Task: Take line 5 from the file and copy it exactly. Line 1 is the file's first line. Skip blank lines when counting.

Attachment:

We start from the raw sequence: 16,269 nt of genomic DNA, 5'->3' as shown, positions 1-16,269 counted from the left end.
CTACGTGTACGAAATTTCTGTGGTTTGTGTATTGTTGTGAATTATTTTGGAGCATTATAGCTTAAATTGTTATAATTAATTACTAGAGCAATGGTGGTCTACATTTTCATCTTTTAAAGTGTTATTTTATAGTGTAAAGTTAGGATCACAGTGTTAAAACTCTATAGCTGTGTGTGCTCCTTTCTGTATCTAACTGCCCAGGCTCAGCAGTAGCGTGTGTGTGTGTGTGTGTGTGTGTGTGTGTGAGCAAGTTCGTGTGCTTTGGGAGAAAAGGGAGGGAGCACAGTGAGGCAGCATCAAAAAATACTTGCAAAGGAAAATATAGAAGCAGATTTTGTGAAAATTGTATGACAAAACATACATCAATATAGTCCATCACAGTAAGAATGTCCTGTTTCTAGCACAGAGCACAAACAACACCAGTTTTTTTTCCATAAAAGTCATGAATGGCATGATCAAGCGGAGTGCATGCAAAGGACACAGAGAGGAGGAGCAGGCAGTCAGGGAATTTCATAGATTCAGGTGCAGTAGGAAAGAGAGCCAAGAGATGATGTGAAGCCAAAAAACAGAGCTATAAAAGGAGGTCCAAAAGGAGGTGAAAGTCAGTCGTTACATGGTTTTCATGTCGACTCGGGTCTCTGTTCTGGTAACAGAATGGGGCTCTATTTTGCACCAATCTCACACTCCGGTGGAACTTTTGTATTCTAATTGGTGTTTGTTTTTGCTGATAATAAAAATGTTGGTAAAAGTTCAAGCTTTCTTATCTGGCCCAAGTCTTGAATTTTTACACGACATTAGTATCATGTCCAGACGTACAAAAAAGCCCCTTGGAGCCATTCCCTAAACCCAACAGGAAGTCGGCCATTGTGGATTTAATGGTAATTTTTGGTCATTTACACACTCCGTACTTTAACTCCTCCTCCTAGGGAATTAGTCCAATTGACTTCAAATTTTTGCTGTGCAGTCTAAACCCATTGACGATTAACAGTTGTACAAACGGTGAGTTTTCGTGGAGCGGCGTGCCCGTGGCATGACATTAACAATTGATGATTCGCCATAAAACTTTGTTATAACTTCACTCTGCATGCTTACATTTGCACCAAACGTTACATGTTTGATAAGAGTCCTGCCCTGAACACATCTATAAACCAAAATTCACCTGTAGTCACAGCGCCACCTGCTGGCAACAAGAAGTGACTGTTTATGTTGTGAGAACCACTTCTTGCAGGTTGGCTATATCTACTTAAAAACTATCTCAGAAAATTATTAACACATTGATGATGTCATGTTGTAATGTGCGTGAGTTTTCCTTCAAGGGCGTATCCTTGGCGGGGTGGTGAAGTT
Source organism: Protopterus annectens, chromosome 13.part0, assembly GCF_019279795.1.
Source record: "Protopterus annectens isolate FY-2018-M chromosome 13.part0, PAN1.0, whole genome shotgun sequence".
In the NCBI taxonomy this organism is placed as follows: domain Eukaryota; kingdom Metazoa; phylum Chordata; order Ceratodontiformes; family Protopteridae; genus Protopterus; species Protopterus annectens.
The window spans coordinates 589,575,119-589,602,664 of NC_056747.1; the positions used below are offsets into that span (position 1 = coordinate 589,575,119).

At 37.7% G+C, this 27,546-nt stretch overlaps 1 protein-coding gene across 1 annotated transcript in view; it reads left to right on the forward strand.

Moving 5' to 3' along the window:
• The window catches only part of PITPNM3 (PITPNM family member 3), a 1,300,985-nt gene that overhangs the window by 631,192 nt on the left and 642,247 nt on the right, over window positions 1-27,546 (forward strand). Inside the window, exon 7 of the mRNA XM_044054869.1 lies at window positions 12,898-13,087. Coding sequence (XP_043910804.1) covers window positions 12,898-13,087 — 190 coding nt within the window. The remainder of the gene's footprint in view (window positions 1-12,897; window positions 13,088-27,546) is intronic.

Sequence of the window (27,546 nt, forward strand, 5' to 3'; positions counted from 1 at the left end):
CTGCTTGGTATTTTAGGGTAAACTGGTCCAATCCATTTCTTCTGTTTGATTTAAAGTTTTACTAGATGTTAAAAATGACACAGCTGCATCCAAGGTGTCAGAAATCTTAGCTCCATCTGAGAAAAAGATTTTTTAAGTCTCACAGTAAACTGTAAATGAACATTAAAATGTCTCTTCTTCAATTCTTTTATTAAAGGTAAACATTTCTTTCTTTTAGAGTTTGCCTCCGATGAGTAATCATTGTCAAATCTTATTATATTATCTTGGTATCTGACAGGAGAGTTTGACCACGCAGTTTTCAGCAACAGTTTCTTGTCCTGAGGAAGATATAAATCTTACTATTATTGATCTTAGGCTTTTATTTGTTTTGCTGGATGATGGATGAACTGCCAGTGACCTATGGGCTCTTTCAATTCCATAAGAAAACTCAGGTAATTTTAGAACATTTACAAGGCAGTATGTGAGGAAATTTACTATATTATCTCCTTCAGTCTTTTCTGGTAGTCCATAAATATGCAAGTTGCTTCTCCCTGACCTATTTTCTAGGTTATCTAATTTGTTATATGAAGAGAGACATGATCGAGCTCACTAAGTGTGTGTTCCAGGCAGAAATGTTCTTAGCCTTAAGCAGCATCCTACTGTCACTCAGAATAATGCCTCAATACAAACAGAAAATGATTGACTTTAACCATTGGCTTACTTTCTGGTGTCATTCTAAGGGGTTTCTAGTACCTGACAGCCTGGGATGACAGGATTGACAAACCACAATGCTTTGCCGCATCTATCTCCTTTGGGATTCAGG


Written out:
In the NCBI taxonomy this organism is placed as follows: domain Eukaryota; kingdom Metazoa; phylum Chordata; order Ceratodontiformes; family Protopteridae; genus Protopterus; species Protopterus annectens.